Wednesday, December 1, 2010

All Things Transportation

I spend a lot of time getting from one place to another, but that's just part of life in a big city, and I don't mind it. In fact, it can be quite entertaining at times. So, I thought you might want to hear what it's like.

First of all,I must explain what driving is like here for those of you who have never been out of the US. Rules are all optional. You can turn left out of the right lane, you rarely actually stop at a stop sign, and the basic idea of driving is to get around the other cars so that you can get to where you're going. I can't even explain what they do at roundabouts. Try envisioning what it would be like if 3 year olds could operate a vehicle, but still had their normal thinking capacity. "Me first" and "I'm not going to follow the rules" seem to be the mindset of drivers overseas. Today the main street turned into a one-way road because there was so much traffic. That left the few cars that were swimming upstream driving on the side walks! This is all normal. When I first went overseas to Guatemala, I thought I was going to be killed, but I've gotten used to it, and amazingly, I've seen very few accidents!
I have class on the other side of town, so I walk 10 minutes to the bus station. The bus station has rows upon rows of buses waiting to be filled with people. I walk to the row where the guy is yelling the name of the route I want to take and get on. (I'm still not completely sure what he's yelling, but I know what it sounds like!) They don't have nice maps of the routes, you just have to know where you want to go and get on the bus with the guy yelling the right thing. One thing I didn't expect of Africa is that everyone would have a seat on the bus, but I was wrong. They fill every single seat. It makes the bus full, but not cramped. I've quickly learned though that there are some seats that you don't want to have to sit in.

Like the jump seats. They are little seats that fold down into the aisle. When anyone in a row behind you wants off the bus you have to stand up, fold your seat, let them by, fold it back down and sit down again. I had to sit in one of these the other day and found that the inconveniences of this seat are not the worst of it. I sat down on the last seat left and realized that is was pretty rickety. And that my feet didn't touch the ground. Add that to the fact that the roads aren't in the greatest condition and it meant I spent the whole ride just trying to not fall onto the sleeping man on my right or the man reading his newspaper on my left!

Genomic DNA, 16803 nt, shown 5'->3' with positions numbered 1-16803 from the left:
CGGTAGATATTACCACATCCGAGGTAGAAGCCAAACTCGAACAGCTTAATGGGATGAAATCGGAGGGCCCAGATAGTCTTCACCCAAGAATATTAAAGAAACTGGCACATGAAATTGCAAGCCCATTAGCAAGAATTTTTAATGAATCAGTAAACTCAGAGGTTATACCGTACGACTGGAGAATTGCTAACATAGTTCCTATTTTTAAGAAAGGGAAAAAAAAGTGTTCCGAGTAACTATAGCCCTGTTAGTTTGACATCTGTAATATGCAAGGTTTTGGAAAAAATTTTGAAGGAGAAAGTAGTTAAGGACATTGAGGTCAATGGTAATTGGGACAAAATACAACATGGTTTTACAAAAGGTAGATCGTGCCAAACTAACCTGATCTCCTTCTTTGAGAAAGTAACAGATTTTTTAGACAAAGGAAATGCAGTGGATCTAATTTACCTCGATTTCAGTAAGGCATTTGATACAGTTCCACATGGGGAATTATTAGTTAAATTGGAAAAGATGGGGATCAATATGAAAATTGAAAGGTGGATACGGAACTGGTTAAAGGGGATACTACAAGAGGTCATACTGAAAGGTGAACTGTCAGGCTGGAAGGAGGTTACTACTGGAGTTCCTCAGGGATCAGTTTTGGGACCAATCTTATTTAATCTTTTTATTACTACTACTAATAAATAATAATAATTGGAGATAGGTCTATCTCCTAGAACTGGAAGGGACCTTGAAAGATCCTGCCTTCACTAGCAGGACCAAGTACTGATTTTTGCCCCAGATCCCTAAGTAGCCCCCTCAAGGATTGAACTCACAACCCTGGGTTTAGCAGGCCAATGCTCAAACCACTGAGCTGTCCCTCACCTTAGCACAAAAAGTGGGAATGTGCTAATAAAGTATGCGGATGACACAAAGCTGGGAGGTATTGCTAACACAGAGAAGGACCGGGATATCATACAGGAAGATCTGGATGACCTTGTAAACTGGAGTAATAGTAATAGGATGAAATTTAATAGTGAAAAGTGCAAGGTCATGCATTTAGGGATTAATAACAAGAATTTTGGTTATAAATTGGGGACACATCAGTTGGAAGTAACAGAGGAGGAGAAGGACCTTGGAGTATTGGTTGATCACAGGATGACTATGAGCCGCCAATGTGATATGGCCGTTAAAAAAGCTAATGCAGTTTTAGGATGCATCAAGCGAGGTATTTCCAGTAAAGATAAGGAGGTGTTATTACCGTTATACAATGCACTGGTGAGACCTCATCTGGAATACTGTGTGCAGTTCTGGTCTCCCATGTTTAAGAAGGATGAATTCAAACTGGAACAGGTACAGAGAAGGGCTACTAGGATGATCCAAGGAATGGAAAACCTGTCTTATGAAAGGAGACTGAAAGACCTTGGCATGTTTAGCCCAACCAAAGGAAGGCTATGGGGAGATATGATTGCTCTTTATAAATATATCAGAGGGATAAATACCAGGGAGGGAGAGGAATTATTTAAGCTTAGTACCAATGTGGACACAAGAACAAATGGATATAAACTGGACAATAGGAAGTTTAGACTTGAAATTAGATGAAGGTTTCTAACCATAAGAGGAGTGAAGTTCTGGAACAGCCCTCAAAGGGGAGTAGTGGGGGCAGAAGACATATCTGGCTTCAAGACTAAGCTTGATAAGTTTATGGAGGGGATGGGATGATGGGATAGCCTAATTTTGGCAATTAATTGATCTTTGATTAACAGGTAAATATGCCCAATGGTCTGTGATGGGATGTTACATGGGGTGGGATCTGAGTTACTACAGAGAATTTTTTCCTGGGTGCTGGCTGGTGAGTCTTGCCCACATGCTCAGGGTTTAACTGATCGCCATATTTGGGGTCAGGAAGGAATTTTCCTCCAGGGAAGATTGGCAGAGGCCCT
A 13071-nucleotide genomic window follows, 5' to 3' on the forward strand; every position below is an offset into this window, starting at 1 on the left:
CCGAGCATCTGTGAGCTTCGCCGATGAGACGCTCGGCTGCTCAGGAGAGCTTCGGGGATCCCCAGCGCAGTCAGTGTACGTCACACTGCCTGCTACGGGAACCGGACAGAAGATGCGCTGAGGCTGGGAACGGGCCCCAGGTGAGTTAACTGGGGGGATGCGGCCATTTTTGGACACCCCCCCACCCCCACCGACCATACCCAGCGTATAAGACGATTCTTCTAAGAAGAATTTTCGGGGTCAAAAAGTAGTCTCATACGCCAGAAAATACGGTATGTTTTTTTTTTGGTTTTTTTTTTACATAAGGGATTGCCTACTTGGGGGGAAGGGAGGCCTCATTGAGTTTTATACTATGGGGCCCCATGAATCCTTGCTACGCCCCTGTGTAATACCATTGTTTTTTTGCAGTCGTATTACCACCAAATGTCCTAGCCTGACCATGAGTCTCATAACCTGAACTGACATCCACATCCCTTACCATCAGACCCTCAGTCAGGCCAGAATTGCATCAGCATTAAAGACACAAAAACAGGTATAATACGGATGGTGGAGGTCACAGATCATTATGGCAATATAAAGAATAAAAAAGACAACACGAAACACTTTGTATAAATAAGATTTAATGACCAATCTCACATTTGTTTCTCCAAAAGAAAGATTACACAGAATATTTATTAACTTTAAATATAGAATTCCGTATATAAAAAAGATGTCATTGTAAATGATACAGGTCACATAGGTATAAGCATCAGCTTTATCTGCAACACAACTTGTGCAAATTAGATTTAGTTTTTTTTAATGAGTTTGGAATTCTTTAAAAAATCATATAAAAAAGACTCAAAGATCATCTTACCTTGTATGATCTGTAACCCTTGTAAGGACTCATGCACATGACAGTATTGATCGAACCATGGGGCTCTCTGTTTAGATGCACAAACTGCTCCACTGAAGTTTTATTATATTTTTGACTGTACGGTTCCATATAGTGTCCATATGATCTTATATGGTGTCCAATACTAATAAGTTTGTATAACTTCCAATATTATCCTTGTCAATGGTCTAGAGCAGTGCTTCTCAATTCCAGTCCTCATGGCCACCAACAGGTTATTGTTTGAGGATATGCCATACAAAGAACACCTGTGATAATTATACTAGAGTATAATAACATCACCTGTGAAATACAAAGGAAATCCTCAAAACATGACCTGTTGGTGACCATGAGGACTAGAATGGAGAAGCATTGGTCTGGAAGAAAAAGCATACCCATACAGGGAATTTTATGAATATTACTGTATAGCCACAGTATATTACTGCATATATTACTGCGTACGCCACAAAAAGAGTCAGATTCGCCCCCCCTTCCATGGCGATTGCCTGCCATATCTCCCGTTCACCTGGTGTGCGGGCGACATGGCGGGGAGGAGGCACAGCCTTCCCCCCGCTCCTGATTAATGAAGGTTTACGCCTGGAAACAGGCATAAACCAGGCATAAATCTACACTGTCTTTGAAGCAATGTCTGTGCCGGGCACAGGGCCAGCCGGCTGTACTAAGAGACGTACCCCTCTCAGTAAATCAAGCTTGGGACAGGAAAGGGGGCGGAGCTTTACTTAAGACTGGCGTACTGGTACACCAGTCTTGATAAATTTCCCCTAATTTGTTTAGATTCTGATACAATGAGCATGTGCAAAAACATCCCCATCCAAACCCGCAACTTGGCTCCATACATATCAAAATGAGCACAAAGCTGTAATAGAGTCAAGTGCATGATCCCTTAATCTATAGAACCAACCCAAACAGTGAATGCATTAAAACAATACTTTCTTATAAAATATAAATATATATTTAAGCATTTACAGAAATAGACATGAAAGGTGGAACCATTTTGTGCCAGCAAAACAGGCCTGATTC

My favorite part of the bus is getting off. There are only a few actual bus stops, so they just stop when someone on the side of the road gestures them over or when a passenger wants off. How do you let them know you want off? You snap your fingers! It's great and in general how you can get someone's attention here! So, I wait to get as close to my school as possible, snap my fingers and the bus pulls off the road, almost comes to a stop and lets me off!

I know that this has been long already, but I think you'll enjoy this last story!

I was riding in an American friend's car today and we got pulled over. It's not a big deal here. In fact, they just seem to do it randomly, just to check if you have the correct papers and stuff. (You can't really do something wrong while driving here, except for talking on the phone).Oh, and let me explain how they pull you over. An officer on the street motions you over to the side of the road. That's all. Then you roll down your window and show them your papers.

Now, my friend has a theory. Don't speak to them in Arabic and they won't give you a ticket. He doesn't have a license in this country because it's nearly impossible and costs a lot of money, and he's paid a lot of tickets because of it. So, when the officer walked up my friend showed him his American driver's license. The officer insisted that he would have to pay a fee because he didn't have a license for this country. My friend asked if he could have a paper (receipt) and then kept speaking in English and asking the officer, "Do you speak English?" It worked. We got by without paying anything!

Now if only you could just say to an officer in the US, "No hablo ingles" and get by that easily!

No comments: